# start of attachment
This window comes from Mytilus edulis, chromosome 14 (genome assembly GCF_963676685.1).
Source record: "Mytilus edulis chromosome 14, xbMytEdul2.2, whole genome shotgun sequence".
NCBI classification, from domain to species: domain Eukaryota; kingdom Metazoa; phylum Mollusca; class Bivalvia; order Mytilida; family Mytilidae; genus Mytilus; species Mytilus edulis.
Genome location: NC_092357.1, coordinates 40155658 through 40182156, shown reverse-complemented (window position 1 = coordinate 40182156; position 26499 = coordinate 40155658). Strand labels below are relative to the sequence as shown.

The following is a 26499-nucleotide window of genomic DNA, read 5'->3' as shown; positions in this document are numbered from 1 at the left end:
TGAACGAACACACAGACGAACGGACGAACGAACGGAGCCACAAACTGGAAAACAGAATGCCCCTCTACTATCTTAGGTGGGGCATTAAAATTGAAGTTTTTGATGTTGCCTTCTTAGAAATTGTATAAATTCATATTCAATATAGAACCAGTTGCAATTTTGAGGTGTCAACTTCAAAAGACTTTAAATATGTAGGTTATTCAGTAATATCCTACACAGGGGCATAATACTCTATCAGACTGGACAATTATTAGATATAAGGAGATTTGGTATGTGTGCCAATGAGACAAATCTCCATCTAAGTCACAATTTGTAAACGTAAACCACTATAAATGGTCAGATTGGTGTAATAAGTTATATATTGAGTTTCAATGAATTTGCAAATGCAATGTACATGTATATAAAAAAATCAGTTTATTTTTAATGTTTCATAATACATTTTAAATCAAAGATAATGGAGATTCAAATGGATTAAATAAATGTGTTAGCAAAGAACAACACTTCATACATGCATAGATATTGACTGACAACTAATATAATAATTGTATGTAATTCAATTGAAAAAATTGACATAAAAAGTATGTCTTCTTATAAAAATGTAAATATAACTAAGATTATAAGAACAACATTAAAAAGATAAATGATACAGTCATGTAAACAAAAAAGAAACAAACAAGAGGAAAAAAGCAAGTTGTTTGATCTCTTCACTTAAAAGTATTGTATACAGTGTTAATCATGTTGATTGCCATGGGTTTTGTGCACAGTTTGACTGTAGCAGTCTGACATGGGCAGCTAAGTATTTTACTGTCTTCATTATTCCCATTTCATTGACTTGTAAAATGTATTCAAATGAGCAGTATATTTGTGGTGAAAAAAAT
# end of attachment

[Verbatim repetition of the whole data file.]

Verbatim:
This window comes from Mytilus edulis, chromosome 14 (genome assembly GCF_963676685.1).
Source record: "Mytilus edulis chromosome 14, xbMytEdul2.2, whole genome shotgun sequence".
NCBI classification, from domain to species: domain Eukaryota; kingdom Metazoa; phylum Mollusca; class Bivalvia; order Mytilida; family Mytilidae; genus Mytilus; species Mytilus edulis.
Genome location: NC_092357.1, coordinates 40155658 through 40182156, shown reverse-complemented (window position 1 = coordinate 40182156; position 26499 = coordinate 40155658). Strand labels below are relative to the sequence as shown.

The following is a 26499-nucleotide window of genomic DNA, read 5'->3' as shown; positions in this document are numbered from 1 at the left end:
TGAACGAACACACAGACGAACGGACGAACGAACGGAGCCACAAACTGGAAAACAGAATGCCCCTCTACTATCTTAGGTGGGGCATTAAAATTGAAGTTTTTGATGTTGCCTTCTTAGAAATTGTATAAATTCATATTCAATATAGAACCAGTTGCAATTTTGAGGTGTCAACTTCAAAAGACTTTAAATATGTAGGTTATTCAGTAATATCCTACACAGGGGCATAATACTCTATCAGACTGGACAATTATTAGATATAAGGAGATTTGGTATGTGTGCCAATGAGACAAATCTCCATCTAAGTCACAATTTGTAAACGTAAACCACTATAAATGGTCAGATTGGTGTAATAAGTTATATATTGAGTTTCAATGAATTTGCAAATGCAATGTACATGTATATAAAAAAATCAGTTTATTTTTAATGTTTCATAATACATTTTAAATCAAAGATAATGGAGATTCAAATGGATTAAATAAATGTGTTAGCAAAGAACAACACTTCATACATGCATAGATATTGACTGACAACTAATATAATAATTGTATGTAATTCAATTGAAAAAATTGACATAAAAAGTATGTCTTCTTATAAAAATGTAAATATAACTAAGATTATAAGAACAACATTAAAAAGATAAATGATACAGTCATGTAAACAAAAAAGAAACAAACAAGAGGAAAAAAGCAAGTTGTTTGATCTCTTCACTTAAAAGTATTGTATACAGTGTTAATCATGTTGATTGCCATGGGTTTTGTGCACAGTTTGACTGTAGCAGTCTGACATGGGCAGCTAAGTATTTTACTGTCTTCATTATTCCCATTTCATTGACTTGTAAAATGTATTCAAATGAGCAGTATATTTGTGGTGAAAAAAAT